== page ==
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not the smartest thing I ever did

Staying up an extra hour to code up a simple (i.e. not useful for totals > $1k) solution to xkcd and sending it in.

I bet I wasn't even the first.

But it is neat that that's the first time I ever wrote a python script.


( 4 comments — Leave a comment )
Jul. 9th, 2007 12:09 pm (UTC)

it is neat that that’s the first time I ever wrote a python script

well done! by the by, have you read ESR’s Python-advocacy piece? that’s what i thought of when i read this.


Jul. 9th, 2007 01:35 pm (UTC)
hee hee.
Jul. 9th, 2007 04:48 pm (UTC)
and you got a mention in his blog! go you! :)
Jul. 9th, 2007 06:15 pm (UTC)
Reminds me of my favorite paper from cryptography class, on knapsack cryptography (and why it doesn't work :). I think it was this paper. Amusingly, it has this to say on what the "knapsack problem" actually is:

'Some writers feel that knapsack cryptosystem is a misnomer because the cryptosystem is actually based on the subset sum problem. For example, Douglas R. Stinson points out that a knapsack problem usually refers to one “involving selecting objects with given weights and profits in such a way that a specified capacity is not exceeded and a specified target profit is attained.” [96, p. 190]. That is, a knapsack problem, as he sees it, is to maximize Spi*xi subject to Swi*xi £ c, where pi and wi are the profit and the weight of object i respectively, xi is a binary variable signifying whether object i is selected or not, and c is the capacity. And the subset sum problem usually is defined as one under which a finite set of natural numbers is given and we are asked whether there is a subset of this set whose elements sum up to a certain target, which is also a natural number. On the other hand, there are people (see [2], [32], and [39] for example) who define a knapsack problem (or a form thereof) exactly as the subset sum problem described above. And it is exactly [32] and [39] that Merkle and Hellman cited in their paper as the description of the knapsack problem on which they based their cryptosystem.'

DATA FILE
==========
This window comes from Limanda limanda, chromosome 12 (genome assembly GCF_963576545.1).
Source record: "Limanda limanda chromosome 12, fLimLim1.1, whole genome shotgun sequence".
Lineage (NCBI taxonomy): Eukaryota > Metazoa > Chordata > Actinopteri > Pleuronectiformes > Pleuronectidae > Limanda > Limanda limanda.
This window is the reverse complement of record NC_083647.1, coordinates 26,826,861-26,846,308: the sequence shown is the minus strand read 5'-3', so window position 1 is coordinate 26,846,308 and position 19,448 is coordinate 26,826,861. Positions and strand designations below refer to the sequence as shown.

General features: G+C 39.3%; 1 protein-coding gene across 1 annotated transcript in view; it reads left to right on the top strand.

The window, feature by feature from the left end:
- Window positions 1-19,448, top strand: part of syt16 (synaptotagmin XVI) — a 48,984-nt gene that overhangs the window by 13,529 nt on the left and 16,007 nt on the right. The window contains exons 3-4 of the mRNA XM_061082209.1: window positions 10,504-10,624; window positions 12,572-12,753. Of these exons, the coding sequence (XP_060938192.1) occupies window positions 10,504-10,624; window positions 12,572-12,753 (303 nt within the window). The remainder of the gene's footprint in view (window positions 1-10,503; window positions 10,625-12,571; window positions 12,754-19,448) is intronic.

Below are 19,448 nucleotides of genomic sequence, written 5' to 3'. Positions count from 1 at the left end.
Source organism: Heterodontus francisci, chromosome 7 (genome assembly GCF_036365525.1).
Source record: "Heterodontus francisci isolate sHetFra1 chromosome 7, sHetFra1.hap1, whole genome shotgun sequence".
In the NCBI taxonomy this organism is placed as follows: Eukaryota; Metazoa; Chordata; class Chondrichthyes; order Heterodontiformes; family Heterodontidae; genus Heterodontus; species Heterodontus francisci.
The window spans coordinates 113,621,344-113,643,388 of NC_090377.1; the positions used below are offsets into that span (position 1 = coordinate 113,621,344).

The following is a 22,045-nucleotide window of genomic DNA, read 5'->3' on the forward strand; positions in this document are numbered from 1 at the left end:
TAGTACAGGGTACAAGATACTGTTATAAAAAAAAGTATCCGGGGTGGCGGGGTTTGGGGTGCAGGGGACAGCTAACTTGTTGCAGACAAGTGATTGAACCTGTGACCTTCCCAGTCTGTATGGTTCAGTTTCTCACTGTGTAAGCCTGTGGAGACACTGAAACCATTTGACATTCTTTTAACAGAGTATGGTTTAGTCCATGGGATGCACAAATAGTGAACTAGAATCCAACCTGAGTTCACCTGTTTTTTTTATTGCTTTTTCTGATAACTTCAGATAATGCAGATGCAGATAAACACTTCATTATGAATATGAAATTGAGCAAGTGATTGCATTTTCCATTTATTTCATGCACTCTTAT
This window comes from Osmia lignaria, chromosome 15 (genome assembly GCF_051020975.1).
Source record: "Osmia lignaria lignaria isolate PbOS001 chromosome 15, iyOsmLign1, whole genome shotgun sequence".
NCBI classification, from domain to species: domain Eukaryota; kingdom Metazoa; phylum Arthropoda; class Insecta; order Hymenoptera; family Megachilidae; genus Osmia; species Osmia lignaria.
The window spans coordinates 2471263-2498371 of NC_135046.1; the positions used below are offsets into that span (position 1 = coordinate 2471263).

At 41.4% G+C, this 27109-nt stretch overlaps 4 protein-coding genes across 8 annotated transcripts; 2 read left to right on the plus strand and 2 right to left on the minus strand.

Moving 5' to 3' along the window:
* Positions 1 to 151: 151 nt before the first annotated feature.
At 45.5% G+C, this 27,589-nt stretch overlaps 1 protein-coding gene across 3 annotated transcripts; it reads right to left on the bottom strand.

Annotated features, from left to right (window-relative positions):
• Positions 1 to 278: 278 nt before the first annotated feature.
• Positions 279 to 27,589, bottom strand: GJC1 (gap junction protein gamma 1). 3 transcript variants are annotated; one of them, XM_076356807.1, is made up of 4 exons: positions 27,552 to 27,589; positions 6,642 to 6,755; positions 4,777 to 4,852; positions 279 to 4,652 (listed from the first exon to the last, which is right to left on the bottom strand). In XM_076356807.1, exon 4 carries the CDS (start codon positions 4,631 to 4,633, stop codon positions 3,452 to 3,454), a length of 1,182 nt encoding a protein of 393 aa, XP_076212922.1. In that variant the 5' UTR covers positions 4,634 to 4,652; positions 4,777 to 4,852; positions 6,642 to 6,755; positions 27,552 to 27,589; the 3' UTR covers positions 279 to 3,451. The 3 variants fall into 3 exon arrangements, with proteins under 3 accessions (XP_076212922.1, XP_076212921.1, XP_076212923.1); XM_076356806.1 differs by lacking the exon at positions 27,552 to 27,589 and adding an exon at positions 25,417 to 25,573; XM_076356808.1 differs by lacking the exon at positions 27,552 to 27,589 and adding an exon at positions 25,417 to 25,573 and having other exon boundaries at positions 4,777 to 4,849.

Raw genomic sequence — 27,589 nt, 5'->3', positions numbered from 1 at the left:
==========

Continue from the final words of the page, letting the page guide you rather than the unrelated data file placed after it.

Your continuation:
So it would seem that xkcd has the same definition -- unless he wants to give a better weight to a mixed order of appetizers than to 7 orders of mixed fruit :)
( 4 comments — Leave a comment )